Nominet is taking a more consultative approach to policy development, and has published more details of its new process framework at www.nominet.org.uk/policy

The policy process is designed to ensure participation from the broadest group of stakeholders possible. It can involve the development of an ‘issue group’ to discuss issues relating to .uk policy, which encourages participation from relevant stakeholders around the UK. These groups will discuss specific issues and provide policy recommendations to Nominet’s Board for consideration. This ensures that Nominet hears the considered opinion of relevant stakeholders prior to making any policy decisions.

The policy process is managed by the Nominet Secretariat and all interested parties can sign up for updates at www.nominet.org.uk/policy/signup

In addition, Nominet today announces updates on two current issues.

Criminal Activity involving use of domains

The Dealing with domain names used in connection with criminal activity issue group is being formed, in response to a proposal submitted by Serious and Organised Crime Agency (SOCA). The publication of this proposal led to a wide range of stakeholders expressing an interest in being involved in the discussion. Nominet is calling for those wanting to put themselves forward to take part directly to register by 23rd February.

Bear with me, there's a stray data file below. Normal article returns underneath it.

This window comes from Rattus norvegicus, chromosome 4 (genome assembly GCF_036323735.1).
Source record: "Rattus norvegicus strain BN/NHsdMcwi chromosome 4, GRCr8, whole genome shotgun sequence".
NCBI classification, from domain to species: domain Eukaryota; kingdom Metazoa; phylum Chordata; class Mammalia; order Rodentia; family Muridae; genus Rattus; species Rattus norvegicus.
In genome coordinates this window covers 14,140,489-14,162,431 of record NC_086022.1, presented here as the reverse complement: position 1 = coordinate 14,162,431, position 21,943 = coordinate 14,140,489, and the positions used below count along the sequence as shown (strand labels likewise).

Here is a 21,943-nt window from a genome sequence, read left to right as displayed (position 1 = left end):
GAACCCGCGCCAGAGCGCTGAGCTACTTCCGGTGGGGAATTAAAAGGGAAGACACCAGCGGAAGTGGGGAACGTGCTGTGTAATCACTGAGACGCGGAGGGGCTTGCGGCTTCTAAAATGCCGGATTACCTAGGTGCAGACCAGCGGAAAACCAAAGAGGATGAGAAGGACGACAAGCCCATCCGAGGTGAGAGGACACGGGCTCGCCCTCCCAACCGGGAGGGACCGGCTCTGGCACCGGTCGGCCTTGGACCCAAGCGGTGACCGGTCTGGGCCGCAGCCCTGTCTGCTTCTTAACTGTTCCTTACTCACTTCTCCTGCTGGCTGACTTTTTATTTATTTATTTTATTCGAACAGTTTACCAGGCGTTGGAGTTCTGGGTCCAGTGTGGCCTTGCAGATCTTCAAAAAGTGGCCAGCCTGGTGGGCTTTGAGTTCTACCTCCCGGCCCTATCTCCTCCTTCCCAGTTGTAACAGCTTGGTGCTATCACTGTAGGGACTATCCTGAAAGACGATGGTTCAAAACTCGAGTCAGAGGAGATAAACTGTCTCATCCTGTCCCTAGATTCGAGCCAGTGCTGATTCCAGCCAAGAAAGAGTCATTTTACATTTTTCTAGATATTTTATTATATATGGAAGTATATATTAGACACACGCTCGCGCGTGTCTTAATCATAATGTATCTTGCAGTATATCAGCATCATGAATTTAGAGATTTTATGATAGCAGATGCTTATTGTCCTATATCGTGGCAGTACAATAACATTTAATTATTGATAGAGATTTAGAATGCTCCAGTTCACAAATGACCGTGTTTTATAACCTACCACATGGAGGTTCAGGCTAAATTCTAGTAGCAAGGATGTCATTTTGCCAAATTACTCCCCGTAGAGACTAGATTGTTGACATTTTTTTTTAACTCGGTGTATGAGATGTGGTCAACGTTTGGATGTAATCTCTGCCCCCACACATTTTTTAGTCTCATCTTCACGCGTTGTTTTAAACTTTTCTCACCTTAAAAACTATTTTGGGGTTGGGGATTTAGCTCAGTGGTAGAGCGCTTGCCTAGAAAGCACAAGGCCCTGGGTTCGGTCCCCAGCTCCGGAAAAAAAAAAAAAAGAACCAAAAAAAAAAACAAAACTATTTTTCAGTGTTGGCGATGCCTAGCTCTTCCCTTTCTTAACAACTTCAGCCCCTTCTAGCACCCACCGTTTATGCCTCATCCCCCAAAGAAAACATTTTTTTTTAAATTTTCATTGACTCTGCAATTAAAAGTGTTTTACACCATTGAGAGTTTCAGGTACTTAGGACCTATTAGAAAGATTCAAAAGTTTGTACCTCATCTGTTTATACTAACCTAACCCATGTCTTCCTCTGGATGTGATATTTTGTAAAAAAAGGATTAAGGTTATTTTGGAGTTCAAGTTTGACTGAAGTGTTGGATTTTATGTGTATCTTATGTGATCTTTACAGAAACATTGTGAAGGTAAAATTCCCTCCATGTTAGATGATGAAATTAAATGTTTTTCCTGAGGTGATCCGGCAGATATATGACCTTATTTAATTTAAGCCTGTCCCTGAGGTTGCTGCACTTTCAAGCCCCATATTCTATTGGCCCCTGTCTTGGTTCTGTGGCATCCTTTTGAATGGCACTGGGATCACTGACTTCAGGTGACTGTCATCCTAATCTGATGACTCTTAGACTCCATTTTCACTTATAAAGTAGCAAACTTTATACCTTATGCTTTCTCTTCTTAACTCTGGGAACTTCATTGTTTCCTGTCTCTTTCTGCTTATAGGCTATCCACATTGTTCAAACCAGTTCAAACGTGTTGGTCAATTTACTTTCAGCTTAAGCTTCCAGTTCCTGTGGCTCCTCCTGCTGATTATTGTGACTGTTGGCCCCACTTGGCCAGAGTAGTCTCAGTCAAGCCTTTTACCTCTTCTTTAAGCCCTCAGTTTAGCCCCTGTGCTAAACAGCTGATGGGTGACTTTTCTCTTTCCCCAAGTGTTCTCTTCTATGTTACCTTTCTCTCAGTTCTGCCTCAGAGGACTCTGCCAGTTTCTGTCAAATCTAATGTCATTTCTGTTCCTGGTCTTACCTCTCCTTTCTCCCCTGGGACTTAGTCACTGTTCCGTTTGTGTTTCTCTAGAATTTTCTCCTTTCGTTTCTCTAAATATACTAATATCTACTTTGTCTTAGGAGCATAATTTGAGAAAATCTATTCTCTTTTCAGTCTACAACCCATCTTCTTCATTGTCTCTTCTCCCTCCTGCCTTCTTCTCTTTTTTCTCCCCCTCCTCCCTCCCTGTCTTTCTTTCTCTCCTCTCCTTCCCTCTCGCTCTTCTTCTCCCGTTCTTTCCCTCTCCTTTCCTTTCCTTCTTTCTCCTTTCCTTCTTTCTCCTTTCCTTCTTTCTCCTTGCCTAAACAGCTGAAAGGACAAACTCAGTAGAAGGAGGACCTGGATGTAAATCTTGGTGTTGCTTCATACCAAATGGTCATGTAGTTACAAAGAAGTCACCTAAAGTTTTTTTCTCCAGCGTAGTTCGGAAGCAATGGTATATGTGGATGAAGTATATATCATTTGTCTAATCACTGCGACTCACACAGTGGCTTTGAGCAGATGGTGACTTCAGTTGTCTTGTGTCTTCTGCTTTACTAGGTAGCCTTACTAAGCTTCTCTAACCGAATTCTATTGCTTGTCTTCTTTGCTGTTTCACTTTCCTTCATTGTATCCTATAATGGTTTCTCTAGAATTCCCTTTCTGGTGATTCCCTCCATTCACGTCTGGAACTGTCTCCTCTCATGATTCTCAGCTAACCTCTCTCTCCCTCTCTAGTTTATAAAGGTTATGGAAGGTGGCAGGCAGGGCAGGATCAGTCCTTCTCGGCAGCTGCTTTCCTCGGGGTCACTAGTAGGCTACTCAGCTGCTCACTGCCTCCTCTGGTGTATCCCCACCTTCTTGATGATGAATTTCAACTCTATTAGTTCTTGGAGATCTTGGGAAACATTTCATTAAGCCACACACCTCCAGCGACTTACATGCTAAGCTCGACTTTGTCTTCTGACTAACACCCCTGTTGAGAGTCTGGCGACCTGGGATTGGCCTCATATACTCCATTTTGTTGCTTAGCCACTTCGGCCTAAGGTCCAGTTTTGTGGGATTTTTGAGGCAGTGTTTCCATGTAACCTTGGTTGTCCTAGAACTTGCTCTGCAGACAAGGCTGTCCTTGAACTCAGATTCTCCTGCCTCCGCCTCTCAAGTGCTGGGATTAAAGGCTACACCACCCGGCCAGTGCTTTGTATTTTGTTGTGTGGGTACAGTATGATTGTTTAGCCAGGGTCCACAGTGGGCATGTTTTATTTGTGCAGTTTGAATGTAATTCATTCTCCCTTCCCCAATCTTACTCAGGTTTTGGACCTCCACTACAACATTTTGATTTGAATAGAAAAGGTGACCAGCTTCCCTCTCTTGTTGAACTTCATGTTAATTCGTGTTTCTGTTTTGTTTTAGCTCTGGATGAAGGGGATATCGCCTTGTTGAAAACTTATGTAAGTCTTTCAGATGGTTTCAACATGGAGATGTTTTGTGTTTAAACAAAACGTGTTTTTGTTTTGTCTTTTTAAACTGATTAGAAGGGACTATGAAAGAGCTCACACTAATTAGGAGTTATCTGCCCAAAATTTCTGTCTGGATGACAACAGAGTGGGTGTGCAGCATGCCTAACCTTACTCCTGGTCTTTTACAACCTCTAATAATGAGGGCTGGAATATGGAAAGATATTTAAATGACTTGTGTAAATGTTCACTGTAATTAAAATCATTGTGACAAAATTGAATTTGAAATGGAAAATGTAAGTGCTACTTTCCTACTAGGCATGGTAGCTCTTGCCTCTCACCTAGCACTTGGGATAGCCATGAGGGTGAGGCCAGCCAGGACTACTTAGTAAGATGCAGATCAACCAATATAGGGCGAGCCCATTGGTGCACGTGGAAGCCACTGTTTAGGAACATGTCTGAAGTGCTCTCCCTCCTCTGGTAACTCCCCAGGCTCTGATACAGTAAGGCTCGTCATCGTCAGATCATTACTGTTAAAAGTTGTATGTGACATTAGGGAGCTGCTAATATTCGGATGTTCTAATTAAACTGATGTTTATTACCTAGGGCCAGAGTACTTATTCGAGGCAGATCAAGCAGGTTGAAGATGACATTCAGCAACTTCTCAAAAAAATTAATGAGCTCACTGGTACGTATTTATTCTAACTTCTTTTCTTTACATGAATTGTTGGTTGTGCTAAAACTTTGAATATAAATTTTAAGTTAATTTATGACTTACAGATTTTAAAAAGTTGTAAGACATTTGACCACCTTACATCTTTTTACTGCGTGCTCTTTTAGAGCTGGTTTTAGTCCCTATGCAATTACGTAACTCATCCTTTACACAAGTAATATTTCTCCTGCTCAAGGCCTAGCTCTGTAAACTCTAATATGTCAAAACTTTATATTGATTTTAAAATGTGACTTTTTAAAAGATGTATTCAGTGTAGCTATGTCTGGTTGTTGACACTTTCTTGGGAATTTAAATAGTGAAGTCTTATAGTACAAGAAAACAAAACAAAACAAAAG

It is anticipated that the group will be selected by 2nd March, and will meet for the first time later that month. An independent summary of the issue has been commissioned and will be circulated to stakeholders and issue group members in advance of first meeting of the issue group.

Expired Domain Tasting

Expired Domain Tasting is a proposal for an issue group.

The policy process was started with a proposal submitted by a Nominet member regarding the monetisation or traffic monitoring on expired domains by registrars.

Nominet is calling for stakeholders to comment on the proposal, or the treatment of expired domains more generally, by 2nd March. A decision as to whether this issue proposal will progress to the constitution of an issue group will be based on the feedback received. Comments can be submitted at www.nominet.org.uk/policy/issuegroups/contribute

Eleanor Bradley, Director of Operations at Nominet comments: “We’d encourage anyone that wants to be involved in the process to get in touch and have their say. We want to gather the broadest range of feedback possible across all matters of .uk policy and feed it into our policy development process.”



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Nominet instructed to take down 1200 .co.uk domains by the Met Police